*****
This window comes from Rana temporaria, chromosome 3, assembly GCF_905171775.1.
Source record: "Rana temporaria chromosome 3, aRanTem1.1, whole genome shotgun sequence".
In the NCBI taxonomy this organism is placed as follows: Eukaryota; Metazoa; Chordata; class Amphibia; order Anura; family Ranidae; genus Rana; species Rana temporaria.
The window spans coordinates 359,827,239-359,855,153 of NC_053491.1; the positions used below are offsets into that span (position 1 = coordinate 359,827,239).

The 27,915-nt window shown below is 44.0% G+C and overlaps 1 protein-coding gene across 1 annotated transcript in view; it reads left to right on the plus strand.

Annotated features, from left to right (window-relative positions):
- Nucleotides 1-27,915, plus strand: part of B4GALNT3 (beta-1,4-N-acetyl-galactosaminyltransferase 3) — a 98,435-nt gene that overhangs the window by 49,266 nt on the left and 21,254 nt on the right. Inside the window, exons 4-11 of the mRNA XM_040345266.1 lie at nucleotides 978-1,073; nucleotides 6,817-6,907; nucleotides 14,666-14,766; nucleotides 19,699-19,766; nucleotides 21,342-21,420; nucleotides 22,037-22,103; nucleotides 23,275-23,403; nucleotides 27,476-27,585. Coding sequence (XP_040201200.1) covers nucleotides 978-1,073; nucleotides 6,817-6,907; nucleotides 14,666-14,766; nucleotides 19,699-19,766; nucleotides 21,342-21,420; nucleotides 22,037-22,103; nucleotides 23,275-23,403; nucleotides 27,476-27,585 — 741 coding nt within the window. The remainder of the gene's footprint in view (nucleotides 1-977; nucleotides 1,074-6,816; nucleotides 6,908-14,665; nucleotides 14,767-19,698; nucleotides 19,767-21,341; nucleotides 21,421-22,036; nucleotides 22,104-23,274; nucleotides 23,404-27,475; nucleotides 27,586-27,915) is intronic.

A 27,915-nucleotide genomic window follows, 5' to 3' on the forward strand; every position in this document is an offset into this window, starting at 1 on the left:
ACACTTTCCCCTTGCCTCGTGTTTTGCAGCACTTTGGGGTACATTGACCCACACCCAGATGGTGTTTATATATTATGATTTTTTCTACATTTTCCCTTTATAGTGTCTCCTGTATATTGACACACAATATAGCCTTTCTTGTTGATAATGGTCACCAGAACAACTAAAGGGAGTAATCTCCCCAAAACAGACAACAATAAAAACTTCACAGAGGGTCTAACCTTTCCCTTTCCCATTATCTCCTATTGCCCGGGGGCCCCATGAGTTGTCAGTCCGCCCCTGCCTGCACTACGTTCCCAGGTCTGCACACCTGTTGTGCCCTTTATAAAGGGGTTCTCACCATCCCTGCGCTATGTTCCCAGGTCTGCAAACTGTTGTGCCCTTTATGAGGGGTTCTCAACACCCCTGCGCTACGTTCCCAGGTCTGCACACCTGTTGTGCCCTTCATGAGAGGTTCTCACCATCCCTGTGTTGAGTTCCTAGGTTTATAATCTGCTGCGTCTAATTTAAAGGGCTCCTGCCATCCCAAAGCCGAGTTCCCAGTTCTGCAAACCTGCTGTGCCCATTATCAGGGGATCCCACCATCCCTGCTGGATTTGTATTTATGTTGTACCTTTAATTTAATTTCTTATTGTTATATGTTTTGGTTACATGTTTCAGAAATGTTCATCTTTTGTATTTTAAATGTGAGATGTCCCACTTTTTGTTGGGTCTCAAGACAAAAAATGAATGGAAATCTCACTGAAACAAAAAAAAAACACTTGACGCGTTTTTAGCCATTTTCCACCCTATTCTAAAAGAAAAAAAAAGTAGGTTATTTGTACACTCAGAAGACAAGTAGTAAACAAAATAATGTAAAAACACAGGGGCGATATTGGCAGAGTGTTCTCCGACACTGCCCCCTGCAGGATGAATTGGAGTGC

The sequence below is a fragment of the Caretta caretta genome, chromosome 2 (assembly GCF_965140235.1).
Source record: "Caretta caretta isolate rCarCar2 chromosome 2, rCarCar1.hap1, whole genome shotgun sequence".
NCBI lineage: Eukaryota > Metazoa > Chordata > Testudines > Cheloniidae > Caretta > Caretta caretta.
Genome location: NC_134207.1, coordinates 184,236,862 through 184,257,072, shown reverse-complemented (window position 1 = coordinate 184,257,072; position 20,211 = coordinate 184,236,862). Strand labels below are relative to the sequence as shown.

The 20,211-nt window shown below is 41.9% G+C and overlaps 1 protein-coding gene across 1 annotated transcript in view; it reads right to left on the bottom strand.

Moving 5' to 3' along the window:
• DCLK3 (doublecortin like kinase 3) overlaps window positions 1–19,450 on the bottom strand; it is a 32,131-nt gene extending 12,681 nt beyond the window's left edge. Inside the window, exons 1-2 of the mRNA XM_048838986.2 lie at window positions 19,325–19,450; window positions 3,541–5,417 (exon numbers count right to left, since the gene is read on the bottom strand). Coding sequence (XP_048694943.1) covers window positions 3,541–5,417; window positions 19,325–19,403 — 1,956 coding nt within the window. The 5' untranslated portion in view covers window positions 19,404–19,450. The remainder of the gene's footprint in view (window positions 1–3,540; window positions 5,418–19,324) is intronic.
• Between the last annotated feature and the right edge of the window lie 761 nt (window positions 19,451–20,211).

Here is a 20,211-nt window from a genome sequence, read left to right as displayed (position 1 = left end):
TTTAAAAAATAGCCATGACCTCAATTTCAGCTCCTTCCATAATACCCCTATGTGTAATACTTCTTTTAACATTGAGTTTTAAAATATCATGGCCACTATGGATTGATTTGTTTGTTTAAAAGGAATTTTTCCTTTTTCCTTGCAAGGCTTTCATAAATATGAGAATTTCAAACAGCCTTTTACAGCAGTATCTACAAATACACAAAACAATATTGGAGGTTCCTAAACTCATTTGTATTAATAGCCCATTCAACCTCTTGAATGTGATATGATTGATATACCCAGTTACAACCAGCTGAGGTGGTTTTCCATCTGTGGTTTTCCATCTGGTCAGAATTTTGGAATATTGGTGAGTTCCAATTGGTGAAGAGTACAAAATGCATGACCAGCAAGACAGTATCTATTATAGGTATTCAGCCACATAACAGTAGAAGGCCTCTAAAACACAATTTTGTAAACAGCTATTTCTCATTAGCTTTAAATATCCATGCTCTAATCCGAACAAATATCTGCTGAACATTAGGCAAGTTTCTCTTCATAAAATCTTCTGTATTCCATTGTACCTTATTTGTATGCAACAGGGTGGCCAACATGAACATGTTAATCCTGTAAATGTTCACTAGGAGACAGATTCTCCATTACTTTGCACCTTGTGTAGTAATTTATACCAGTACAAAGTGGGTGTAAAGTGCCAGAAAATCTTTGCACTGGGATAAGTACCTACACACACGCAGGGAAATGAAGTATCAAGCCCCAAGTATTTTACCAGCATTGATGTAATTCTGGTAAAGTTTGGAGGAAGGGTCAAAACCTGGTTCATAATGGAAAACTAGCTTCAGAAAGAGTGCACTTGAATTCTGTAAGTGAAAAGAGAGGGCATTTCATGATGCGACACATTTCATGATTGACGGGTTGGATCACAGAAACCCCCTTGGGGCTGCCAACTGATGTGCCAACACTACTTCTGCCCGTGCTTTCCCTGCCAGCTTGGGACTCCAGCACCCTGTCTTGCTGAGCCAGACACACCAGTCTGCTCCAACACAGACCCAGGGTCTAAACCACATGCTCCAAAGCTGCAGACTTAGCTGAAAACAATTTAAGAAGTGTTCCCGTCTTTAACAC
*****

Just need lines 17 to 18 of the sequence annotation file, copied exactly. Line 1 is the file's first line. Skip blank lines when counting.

• Between the last annotated feature and the right edge of the window lie 761 nt (window positions 19,451–20,211).

Here is a 20,211-nt window from a genome sequence, read left to right as displayed (position 1 = left end):